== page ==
For the most part, EPA and DHA have been considered to have similar health benefits; therefore, the various dosing recommendations usually describe a combination of the two (EPA plus DHA), without differentiation. However, over the past decade a number of studies have shown both mechanistic and clinically-relevant differences between these two similar fatty acids, leading to potential targeted therapeutic uses for each. In some cases, there are head-to-head comparisons between the two in clinical trials; in other cases, there are epidemiological or basic science discoveries that are driving clinical focus on one fatty acid over the other for particular health concerns.
It is often thought that EPA and DHA have identical benefits in preventing cardiovascular risk, and since commercial products often have higher EPA concentrations, many simply assume that EPA must be of greater benefit. However, Mori and Woodman concluded back in 2006 that: “The data in humans suggest that DHA may be more favorable in lowering blood pressure and improving vascular function, raising HDL cholesterol and attenuating platelet function. Future studies will need to carefully assess the independent effects of EPA and DHA on other clinical and biochemical measures before decisions can be made with respect to dietary supplements and the fortification of foods with either EPA or DHA.”1
A systematic review, published in 2018 has concluded nearly the same thing: “Both EPA and DHA lowered triglyceride concentration, with DHA having a greater triglyceride-lowering effect. Whilst total cholesterol levels were largely unchanged by EPA and DHA, DHA increased high-density lipoprotein (HDL) cholesterol concentration, particularly HDL₂, and increased low-density lipoprotein (LDL) cholesterol concentration and LDL particle size. Both EPA and DHA inhibited platelet activity, whilst DHA improved vascular function and lowered heart rate and blood pressure to a greater extent than EPA.”2 Below we will explore the data behind these statements, detailing the available evidence which suggest the superiority of DHA for cardiovascular risk prevention.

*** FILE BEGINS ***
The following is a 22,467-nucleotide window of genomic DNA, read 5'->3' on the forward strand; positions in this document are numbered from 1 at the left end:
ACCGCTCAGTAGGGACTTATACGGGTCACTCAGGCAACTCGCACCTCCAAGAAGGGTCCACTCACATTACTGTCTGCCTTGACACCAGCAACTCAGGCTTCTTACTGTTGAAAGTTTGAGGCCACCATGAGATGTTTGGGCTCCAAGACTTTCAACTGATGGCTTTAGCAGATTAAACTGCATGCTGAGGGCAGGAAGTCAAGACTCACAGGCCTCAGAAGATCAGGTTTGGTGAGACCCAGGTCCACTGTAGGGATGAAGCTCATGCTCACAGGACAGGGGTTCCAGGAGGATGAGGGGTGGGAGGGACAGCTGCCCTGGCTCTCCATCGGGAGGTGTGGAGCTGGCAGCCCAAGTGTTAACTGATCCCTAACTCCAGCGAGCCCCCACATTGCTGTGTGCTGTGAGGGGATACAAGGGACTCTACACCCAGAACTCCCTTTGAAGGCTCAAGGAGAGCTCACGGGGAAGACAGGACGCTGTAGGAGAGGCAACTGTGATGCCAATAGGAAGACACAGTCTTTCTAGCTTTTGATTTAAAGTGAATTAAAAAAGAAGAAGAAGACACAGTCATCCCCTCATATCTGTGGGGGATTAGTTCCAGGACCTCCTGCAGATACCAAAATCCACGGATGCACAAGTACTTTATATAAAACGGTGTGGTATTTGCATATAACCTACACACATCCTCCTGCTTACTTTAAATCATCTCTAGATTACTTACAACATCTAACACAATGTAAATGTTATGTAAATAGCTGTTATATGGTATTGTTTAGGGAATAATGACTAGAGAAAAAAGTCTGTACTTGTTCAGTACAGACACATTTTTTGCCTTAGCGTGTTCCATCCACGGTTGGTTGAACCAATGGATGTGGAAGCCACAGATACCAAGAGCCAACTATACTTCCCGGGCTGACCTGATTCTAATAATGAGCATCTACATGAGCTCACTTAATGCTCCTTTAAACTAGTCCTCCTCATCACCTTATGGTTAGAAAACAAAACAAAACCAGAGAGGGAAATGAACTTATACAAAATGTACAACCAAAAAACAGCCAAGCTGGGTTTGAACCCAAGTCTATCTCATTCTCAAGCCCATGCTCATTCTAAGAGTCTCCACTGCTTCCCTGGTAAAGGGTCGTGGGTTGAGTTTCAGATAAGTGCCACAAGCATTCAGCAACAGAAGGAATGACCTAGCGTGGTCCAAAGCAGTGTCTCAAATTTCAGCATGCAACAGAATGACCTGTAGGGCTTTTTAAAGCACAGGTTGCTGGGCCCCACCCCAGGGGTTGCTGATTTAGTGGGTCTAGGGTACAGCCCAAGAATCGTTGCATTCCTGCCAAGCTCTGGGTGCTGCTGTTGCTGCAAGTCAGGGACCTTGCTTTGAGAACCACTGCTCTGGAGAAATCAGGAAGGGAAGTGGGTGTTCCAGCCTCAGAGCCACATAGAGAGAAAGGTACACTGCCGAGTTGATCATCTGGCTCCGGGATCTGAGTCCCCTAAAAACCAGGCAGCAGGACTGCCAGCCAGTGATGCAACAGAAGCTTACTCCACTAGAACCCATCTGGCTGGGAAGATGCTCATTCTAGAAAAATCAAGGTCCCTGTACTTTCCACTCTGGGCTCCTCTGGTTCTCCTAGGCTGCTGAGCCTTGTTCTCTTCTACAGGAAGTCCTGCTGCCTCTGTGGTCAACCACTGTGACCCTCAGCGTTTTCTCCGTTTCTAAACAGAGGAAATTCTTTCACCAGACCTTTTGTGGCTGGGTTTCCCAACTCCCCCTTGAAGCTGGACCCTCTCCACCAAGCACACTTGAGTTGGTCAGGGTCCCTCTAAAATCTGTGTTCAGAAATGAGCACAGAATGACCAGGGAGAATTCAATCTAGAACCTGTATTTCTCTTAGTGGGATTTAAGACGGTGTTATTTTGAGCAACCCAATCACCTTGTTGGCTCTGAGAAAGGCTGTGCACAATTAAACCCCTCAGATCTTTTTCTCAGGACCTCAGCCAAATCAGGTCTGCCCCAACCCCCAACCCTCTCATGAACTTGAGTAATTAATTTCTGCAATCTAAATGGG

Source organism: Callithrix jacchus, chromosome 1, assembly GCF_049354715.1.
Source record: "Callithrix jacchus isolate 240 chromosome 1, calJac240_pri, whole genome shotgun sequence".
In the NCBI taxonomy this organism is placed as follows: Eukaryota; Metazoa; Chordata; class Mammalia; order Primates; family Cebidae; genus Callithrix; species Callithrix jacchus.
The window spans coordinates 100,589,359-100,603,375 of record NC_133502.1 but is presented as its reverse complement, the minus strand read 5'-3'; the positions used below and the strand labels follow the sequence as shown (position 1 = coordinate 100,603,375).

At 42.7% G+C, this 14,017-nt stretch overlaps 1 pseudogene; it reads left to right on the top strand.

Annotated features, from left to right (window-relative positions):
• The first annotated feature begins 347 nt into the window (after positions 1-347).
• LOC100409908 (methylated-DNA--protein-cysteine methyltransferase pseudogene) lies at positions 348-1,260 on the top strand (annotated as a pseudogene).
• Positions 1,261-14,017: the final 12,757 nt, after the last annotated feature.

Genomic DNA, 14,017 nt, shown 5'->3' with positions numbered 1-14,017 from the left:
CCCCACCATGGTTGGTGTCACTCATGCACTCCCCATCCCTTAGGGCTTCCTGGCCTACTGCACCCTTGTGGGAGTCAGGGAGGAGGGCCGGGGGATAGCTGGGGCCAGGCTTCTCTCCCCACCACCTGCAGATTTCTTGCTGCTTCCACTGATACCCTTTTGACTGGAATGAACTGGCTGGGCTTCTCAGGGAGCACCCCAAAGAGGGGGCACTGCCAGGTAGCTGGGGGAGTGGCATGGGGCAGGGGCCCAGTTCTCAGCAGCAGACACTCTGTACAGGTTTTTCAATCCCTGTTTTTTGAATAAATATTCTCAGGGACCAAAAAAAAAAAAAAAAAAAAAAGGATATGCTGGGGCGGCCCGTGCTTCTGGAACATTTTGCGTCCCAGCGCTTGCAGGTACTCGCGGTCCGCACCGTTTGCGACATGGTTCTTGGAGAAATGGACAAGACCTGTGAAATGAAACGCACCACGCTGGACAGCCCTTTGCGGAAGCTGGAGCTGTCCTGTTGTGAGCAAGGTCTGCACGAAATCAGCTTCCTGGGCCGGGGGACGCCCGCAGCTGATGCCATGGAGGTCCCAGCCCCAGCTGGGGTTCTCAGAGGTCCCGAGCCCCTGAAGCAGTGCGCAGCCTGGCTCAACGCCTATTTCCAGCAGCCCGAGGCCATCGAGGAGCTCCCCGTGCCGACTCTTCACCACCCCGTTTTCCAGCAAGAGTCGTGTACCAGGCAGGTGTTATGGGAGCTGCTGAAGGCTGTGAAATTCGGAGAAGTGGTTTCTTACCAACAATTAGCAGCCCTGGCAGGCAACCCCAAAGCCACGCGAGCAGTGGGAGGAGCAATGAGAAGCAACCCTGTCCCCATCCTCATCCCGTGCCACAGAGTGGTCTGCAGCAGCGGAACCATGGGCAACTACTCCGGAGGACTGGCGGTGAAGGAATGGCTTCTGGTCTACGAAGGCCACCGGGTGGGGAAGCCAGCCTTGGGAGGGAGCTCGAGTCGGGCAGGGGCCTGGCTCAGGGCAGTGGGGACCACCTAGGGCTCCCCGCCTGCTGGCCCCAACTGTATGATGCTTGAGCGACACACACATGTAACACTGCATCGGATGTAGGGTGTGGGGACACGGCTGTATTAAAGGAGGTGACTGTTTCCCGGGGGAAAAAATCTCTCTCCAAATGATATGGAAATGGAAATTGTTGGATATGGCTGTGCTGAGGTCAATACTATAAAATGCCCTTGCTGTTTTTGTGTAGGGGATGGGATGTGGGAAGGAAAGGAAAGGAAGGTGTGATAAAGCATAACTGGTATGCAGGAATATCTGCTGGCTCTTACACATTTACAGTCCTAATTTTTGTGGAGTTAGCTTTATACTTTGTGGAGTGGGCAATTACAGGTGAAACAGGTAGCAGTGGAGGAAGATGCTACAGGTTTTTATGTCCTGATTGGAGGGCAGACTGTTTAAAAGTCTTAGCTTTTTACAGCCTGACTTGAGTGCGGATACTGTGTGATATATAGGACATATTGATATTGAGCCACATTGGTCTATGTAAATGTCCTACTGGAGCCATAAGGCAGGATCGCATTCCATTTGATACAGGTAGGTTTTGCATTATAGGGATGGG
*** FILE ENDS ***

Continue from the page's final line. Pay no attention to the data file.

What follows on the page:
Triglyceride (TG) Reduction: One of the most consistent lipoprotein marker changes resulting from consumption of EPA and DHA preparations is the reduction in fasting and post-prandial serum TG. Approved omega-3 pharmaceutical products are indicated only for severe hypertriglyceridemia (TG > 500 mg/dl). In general, both EPA and DHA (and combination products) reduce fasting TG by up to 50%, which is both dose-dependent and influenced by baseline TG levels (higher baseline TG results in greater potential reduction). 3 When compared head-to-head, DHA appears to have a greater ability to lower TG levels, though the differences between DHA and EPA are often not statistically different.4
LDL, HDL and non-HDL cholesterol: There is much controversy surrounding the ability of fish oil supplement to affect LDL-C and HDL-C levels; especially related to their ability to raise LDL-C. Research shows that DHA supplementation raises both HDL-C and LDL-C, though it does not increase non-HDL-C. These changes in both HDL-C and LDL-C appear to be greater where TG-lowering is greatest. [Allaire],5 Since the increase in LDL-C does not translate to higher non-HDL-C, this is likely the result of shifting cholesterol from VLDL particles to LDL and HDL particles, which then shifts LDL particles toward a larger and less atherogenic phenotype (see discussion below on particle size changes). The increase in LDL-C (and HDL-C) after DHA supplementation should therefore be viewed as metabolically favorable and indicative of a shifting of lipids away from the triglyceride-rich VLDL particles.